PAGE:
This quaint seaside village is located some 130 kilometres north of Cape Town, but the drive is well worth the adventure. Paternoster is a traditional fishing community. When you arrive, you will think that you are on a small Greek island; the incredible white cottages with blue shutters look like a Mediterranean village. Paternoster is a quiet beach with almost no waves, which is why it is one of the oldest fishing communities in South Africa.
This lovely little community is very hospitable and guests have no shortage of incredible restaurants to eat at. In fact, one of the restaurants there, called Wolfgat, was named the best restaurant in the world at the World Restaurant Awards held in Paris. The beach is perfect for families and young couples looking for something unique during their stay in the Western Cape.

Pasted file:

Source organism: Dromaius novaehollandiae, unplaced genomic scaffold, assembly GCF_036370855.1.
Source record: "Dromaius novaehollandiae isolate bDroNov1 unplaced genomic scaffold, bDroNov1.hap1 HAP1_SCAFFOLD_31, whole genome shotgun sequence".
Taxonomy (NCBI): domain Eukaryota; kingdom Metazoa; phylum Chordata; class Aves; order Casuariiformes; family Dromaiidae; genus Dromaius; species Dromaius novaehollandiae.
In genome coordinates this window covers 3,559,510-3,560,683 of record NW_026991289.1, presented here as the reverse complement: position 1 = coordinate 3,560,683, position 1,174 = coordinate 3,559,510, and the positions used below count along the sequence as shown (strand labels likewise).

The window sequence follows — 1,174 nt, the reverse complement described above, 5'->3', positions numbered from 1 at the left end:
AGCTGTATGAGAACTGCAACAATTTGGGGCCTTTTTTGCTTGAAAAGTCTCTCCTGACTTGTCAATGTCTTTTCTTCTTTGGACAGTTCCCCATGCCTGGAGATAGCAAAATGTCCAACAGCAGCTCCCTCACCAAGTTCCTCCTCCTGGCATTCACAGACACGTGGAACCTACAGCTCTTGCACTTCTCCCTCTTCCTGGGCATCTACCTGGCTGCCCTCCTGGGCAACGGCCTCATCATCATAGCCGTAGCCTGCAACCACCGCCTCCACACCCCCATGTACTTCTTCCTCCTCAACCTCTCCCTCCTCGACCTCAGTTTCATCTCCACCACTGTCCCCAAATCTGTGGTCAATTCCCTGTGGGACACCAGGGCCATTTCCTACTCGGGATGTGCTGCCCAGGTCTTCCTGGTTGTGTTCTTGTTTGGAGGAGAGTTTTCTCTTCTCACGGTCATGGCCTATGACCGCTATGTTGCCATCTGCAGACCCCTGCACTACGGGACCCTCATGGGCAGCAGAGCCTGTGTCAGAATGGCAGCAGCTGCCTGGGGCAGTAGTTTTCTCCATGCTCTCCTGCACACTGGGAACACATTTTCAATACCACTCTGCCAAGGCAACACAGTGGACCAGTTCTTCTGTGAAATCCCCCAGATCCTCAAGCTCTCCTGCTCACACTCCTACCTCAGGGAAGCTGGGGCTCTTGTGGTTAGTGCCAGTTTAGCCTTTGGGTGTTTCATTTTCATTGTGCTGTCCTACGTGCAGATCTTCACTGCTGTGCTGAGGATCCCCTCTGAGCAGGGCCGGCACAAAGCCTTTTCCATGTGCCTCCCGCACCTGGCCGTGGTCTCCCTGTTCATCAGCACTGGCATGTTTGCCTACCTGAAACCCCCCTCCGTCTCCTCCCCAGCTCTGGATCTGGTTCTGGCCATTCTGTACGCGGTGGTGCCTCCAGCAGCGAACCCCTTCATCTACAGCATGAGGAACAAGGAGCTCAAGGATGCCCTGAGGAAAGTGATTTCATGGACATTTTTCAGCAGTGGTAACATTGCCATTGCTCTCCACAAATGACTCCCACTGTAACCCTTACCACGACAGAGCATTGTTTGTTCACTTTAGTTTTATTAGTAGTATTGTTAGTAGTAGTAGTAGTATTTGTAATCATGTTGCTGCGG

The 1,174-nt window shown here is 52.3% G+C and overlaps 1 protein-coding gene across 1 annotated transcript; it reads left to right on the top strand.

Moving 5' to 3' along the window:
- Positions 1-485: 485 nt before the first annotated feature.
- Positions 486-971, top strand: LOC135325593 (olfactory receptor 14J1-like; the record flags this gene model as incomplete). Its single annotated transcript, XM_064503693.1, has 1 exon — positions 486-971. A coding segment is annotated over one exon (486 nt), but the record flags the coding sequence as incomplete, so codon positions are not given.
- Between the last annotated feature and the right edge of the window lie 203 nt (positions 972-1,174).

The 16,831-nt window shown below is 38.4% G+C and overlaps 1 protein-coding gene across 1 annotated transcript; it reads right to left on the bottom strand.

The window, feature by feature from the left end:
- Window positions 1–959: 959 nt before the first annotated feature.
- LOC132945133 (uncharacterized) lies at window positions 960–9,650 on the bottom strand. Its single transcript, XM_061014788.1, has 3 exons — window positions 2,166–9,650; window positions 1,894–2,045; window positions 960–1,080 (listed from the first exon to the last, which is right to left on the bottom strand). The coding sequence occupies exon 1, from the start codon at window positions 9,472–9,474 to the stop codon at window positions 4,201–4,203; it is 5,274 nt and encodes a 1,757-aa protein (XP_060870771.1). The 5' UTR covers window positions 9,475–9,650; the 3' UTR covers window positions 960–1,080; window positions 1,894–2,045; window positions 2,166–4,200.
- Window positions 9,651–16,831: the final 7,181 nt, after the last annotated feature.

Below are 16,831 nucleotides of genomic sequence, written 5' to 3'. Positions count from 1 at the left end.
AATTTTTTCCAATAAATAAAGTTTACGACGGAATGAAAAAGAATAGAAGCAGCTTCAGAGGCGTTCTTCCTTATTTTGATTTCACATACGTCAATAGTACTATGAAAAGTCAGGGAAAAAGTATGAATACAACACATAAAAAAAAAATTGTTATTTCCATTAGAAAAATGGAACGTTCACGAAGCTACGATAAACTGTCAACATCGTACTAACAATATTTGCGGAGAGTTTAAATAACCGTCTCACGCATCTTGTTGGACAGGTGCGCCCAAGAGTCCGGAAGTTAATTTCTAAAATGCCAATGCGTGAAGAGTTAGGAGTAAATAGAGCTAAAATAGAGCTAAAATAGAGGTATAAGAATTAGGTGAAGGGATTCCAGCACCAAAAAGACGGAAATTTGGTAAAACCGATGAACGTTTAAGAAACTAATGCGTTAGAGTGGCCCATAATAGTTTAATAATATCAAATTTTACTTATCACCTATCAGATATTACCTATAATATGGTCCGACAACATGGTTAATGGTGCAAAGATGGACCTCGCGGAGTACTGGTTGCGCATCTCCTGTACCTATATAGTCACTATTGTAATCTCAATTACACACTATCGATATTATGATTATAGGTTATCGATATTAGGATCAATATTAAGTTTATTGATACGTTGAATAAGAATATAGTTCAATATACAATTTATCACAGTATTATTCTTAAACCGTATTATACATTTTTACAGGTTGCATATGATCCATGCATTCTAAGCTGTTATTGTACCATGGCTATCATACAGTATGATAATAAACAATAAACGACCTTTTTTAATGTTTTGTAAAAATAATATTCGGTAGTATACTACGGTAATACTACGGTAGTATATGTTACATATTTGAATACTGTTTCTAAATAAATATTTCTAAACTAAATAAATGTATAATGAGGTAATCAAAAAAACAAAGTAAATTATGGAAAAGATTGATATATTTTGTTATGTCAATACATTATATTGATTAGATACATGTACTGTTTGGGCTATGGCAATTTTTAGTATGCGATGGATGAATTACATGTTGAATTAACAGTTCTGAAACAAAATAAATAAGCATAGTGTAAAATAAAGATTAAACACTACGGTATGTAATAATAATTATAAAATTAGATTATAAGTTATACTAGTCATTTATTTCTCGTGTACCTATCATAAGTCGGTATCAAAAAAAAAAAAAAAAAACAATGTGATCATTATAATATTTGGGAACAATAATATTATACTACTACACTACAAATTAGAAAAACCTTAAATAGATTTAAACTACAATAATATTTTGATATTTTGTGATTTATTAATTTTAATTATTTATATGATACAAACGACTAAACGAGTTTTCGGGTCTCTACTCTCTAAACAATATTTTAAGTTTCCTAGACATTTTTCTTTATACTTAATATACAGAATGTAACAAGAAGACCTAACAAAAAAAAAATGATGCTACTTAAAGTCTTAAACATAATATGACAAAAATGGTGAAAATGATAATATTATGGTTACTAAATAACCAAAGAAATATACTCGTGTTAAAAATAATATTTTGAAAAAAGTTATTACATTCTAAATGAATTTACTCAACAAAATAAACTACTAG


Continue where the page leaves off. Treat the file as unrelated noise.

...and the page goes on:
St James Beach
This small beach is a photographer’s dream. A long row of brightly-coloured beach huts sit neatly at the southern edge of the beach, giving photographers a chance to snap some incredible pics using the reflections in the rock pools. St James beach is located between Muizenberg and Kalk Bay.
It is quite a rocky beach, but kids love it because they get to explore the tidal pools and find some critters amongst the rocks. St James takes its name from the St James Catholic Church that was built in the suburb in 1880. The red, blue, yellow and green Victorian-style beach cabins are the highlight on the beach, but St James still offers a day of family fun, exploration and relaxation.
Header image: Joshua Oates